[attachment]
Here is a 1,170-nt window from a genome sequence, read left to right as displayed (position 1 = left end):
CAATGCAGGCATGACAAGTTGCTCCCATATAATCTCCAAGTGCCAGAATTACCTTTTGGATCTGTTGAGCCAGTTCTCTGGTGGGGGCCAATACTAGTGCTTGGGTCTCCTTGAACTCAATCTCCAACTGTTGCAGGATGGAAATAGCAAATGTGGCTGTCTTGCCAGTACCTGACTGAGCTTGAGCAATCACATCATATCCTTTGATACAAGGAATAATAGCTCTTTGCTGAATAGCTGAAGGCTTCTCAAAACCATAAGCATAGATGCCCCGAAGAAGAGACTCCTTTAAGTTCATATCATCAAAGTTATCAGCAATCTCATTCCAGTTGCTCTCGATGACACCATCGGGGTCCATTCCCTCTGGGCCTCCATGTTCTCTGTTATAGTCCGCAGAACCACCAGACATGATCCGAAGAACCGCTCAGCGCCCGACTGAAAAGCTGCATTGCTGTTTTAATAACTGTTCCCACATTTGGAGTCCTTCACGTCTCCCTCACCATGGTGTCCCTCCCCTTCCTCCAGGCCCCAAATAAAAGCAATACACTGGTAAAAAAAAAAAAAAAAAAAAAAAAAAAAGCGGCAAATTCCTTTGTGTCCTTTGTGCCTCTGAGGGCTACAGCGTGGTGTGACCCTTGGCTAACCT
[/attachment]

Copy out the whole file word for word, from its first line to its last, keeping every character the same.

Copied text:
Here is a 1,170-nt window from a genome sequence, read left to right as displayed (position 1 = left end):
CAATGCAGGCATGACAAGTTGCTCCCATATAATCTCCAAGTGCCAGAATTACCTTTTGGATCTGTTGAGCCAGTTCTCTGGTGGGGGCCAATACTAGTGCTTGGGTCTCCTTGAACTCAATCTCCAACTGTTGCAGGATGGAAATAGCAAATGTGGCTGTCTTGCCAGTACCTGACTGAGCTTGAGCAATCACATCATATCCTTTGATACAAGGAATAATAGCTCTTTGCTGAATAGCTGAAGGCTTCTCAAAACCATAAGCATAGATGCCCCGAAGAAGAGACTCCTTTAAGTTCATATCATCAAAGTTATCAGCAATCTCATTCCAGTTGCTCTCGATGACACCATCGGGGTCCATTCCCTCTGGGCCTCCATGTTCTCTGTTATAGTCCGCAGAACCACCAGACATGATCCGAAGAACCGCTCAGCGCCCGACTGAAAAGCTGCATTGCTGTTTTAATAACTGTTCCCACATTTGGAGTCCTTCACGTCTCCCTCACCATGGTGTCCCTCCCCTTCCTCCAGGCCCCAAATAAAAGCAATACACTGGTAAAAAAAAAAAAAAAAAAAAAAAAAAAAGCGGCAAATTCCTTTGTGTCCTTTGTGCCTCTGAGGGCTACAGCGTGGTGTGACCCTTGGCTAACCT